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Big brand authors still work

18 February 2013

Big brand name authors continue to play a major part as far as UK readers are concerned and many of these are American. Danielle Steel, author of 80 novels, is the only writer to have appeared in every annual list of most-borrowed books from libraries in the UK in the last 30 years. Her books were borrowed an astonishing 900,000 times from libraries last year. Altogether they have been borrowed more than 42m times since 1999, a period over which she has also sold an estimated 11 million books. 

Steel's UK editor Catherine Cobain at Transworld says her books are so successful because they deal 'very feelingly and honestly about the kind of issues real women face: finding love, taking care of a family and keeping them together against the odds, pursuing a dream or a career'.

It's certainly a remarkable record of longevity but Steel is eclipsed in the annual library readership stakes by James Patterson, the undisputed winner with 2.4m borrowings of his many novels last year. Patterson is a phenomenon, but his novels are co-written with other authors, which makes it comprehensible that he's the 'author' of twenty novels over the year.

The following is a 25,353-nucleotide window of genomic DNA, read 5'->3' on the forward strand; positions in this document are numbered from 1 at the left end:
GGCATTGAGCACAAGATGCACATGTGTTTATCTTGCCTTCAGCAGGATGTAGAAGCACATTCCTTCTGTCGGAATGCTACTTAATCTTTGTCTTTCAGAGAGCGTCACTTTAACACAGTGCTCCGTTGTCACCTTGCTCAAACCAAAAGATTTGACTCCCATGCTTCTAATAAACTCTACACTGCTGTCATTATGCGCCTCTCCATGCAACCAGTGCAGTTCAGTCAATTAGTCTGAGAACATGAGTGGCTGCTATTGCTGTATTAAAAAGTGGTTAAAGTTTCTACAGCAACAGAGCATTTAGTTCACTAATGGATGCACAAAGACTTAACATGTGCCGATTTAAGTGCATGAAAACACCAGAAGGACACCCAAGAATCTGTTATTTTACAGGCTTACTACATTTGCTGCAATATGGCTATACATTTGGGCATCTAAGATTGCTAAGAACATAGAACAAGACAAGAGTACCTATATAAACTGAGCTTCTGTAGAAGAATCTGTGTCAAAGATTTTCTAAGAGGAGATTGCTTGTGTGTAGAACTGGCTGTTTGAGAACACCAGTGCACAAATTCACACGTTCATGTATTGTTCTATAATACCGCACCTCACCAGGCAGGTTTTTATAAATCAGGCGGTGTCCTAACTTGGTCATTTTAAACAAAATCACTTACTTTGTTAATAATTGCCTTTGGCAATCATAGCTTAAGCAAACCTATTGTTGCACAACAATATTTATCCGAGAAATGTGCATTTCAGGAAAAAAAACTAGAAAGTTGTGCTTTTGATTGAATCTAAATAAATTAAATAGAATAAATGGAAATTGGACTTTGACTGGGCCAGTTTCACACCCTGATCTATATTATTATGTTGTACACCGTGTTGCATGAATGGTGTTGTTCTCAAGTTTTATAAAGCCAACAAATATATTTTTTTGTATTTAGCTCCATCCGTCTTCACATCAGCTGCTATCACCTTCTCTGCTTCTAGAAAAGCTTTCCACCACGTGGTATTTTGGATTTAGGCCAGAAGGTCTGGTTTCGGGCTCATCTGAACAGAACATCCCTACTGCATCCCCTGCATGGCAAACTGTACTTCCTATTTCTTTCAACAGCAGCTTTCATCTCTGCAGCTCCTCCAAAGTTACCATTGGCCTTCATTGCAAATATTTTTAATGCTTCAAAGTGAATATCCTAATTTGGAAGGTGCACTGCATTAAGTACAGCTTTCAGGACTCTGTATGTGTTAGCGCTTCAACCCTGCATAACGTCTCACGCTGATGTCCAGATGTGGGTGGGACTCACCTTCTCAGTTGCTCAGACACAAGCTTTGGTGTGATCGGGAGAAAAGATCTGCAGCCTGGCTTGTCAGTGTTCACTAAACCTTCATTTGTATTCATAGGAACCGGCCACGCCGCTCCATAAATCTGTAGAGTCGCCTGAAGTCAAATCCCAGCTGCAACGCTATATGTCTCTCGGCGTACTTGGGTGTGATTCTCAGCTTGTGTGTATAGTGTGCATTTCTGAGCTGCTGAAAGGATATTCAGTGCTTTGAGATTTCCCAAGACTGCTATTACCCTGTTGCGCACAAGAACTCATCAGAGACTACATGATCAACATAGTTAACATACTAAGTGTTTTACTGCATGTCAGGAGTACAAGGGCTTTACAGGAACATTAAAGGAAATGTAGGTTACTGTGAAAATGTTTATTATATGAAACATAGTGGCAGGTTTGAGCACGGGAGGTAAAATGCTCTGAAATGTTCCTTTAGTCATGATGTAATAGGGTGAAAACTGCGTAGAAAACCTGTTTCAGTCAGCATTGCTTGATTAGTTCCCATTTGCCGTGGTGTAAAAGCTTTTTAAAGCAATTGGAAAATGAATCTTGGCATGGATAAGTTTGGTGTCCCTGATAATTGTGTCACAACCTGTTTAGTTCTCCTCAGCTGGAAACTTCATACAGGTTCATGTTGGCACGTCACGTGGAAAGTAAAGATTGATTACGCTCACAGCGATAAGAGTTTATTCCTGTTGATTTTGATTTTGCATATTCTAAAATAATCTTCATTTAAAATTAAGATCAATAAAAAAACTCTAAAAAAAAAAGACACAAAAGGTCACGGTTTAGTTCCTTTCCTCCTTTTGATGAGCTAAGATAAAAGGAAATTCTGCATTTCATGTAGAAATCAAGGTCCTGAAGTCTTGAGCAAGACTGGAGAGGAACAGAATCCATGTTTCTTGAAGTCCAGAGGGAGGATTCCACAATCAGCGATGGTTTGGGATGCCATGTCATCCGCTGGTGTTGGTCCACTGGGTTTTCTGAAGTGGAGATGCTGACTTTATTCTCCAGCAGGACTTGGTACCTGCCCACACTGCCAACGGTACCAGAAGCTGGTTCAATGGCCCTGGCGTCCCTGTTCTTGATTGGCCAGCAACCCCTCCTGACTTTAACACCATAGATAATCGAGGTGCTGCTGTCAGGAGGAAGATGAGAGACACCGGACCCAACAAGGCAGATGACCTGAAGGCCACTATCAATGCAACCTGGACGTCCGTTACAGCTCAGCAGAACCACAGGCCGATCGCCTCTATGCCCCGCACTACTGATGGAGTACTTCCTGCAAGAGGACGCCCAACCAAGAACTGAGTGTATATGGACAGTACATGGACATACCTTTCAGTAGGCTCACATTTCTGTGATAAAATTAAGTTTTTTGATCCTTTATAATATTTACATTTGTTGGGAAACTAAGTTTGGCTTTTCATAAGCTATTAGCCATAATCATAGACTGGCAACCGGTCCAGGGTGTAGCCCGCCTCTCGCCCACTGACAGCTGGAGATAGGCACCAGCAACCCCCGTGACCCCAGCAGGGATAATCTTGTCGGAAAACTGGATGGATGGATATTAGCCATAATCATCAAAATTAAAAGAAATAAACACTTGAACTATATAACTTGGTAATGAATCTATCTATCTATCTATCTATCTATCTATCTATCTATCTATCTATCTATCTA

He is joined in the most-borrowed author list by six children's writers - Daisy Meadows, the brand behind the Rainbow Magic series, Donaldson, Francesca Simon, author of the Horrid Henry series, Jacqueline Wilson, Kipper creator Mick Inkpen and the Beast Quest series' Adam Blade.

The abiding bestsellerdom of the big brand authors on both sides of the Atlantic is not something publishers are likely to forget, but it is not always obvious, because they get relatively little coverage, just how very successful an author like Danielle Steel can be. Readers are very loyal and will often continue to read a favourite author long after they are no longer writing at their very best. In the past, this enabled publishers to feel that well-established authors could effectively subsidise new authors, because they would keep the show on the road and enable publishers to spend time on building up new authors. Now each book, and each new author, has to make their own way.